A procedure for determining the location of an instrumentation platform on natural terrain is based on a concept of maximum-likelihood matching of two range maps: (1) a local range map generated by processing of images of the terrain in the immediate vicinity acquired by stereoscopic video cameras mounted on the platform and (2) a previously generated range map of a larger surrounding terrain area (a "global" map) in a known frame of reference. The procedure, which is still undergoing testing and refinement, was developed primarily to aid the autonomous navigation of exploratory robotic vehicles on distant planets. The procedure might also be adaptable to similar applications on Earth and to such related applications as enabling blind persons to determine their locations in previously mapped natural and artificial environments.

Once the local range map has been computed from the stereoscopic imagery, it is converted to a volume-cell (voxel) representation (see figure). Optionally, if the orientation of the robotic vehicle or other instrumentation platform is known from a gyrocompass, Sun sensor, or other independent sensor, then the conversion to the voxel representation can include rotation into the orientation of the global map to facilitate matching.

A Three-Dimensional Local Map of the local terrain was generated from images acquired by stereoscopic cameras in the Sojourner vehicle. In a test of the procedure described in the text of this article, the local map was then matched with a "global" map generated from images acquired by stereoscopic cameras in the Mars Pathfinder lander, from which the Sojourner had been deployed.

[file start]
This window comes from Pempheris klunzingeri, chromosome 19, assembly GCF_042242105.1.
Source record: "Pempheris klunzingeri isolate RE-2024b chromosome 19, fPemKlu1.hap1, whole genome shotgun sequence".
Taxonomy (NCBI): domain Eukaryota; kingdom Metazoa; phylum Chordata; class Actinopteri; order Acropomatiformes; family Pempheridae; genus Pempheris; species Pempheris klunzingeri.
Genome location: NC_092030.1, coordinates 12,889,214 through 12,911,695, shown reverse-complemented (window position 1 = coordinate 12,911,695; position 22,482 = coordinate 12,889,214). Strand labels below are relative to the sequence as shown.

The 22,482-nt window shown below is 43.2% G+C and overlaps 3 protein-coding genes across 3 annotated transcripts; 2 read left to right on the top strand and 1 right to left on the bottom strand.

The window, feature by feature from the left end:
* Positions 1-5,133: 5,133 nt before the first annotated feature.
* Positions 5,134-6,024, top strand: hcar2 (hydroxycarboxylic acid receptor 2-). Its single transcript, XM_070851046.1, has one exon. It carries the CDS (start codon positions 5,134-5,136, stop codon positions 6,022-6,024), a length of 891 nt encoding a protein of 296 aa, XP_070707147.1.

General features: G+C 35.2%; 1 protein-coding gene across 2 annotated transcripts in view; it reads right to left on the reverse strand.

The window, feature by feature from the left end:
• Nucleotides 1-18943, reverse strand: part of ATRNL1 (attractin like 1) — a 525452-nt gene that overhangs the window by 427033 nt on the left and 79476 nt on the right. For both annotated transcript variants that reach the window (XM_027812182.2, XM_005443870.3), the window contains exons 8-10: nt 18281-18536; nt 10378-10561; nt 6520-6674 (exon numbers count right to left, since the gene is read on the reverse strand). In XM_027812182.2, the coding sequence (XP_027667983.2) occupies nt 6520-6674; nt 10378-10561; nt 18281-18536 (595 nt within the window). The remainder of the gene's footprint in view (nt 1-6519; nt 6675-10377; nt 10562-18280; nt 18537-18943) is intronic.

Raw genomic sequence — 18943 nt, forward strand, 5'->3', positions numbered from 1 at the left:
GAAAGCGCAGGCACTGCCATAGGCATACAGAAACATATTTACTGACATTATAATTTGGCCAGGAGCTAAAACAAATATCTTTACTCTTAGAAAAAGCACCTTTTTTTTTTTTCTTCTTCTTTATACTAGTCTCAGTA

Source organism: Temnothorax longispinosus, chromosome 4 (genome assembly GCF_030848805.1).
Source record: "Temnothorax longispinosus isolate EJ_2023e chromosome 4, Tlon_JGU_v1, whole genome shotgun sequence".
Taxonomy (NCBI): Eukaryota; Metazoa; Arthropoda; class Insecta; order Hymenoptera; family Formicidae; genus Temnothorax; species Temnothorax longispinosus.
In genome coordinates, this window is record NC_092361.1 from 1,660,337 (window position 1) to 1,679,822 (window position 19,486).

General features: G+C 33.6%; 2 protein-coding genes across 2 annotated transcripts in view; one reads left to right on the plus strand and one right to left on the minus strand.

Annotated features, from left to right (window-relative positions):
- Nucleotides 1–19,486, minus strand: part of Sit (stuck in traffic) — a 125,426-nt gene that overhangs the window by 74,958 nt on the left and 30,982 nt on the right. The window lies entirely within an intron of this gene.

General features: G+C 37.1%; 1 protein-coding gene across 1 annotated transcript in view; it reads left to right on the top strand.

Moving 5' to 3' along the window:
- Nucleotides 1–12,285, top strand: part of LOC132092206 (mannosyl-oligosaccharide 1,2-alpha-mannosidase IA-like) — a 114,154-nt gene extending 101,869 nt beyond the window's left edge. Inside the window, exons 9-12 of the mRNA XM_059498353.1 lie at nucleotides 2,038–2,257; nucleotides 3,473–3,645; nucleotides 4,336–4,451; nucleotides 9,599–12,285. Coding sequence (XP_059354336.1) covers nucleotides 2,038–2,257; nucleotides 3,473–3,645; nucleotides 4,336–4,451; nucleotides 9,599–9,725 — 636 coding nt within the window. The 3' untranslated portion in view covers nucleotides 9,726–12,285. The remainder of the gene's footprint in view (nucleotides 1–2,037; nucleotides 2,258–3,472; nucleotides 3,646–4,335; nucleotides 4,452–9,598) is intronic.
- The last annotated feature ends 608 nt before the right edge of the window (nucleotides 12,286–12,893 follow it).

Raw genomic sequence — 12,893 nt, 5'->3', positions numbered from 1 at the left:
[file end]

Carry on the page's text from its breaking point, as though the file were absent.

The range points in the local map are binned in a three-dimensional occupancy map of the surroundings at some specified scale. In a subprocess that amounts to high-pass filtering of vertical-position data, the local average of the terrain height is subtracted from each cell; this subprocess is not strictly necessary and it reduces the ability to determine changes in the height of the platform, but, advantageously, it reduces the computation time needed for localization by eliminating the need to search over vertical translations. Each cell in the occupancy map is said to be occupied or unoccupied, according to whether it contains or does not contain, respectively, a range pixel.

The degree of matching between the global map and the local occupancy map is quantified by use of conventional image-matching measure based on the Hausdorff distance and reformulated in probabilistic terms according to the principle of maximum-likelihood estimation. The likelihood function is given by

where Di is the distance from the ith occupied voxel in the local map to the closest voxel in the global map, X is the trial position of the local map relative to the global map, p(Di;X)is a probability distribution function (PDF), and n is the number of occupied voxels. To some extent, the PDF can be chosen arbitrarily: One suitable choice is a simple two-value PDF that yields a measure equivalent to the Hausdorff fraction commonly used in matching images; a better (albeit more complex) choice is a normal distribution function with an additive term.

The most likely position of the local map relative to the global map [that is, the position, X, that maximizes L(X)] is taken to be the position of the platform. The search for this position can be started from a position that has been either assumed or estimated by an independent navigation technique. The estimate of position is then progressively refined by use of efficient search techniques that provide for the recursive division of the search space into smaller cells and pruning of cells that cannot contain a position superior to the best known position.

This work was done by Clark F. Olson of Caltech for NASA's Jet Propulsion Laboratory. NPO-20392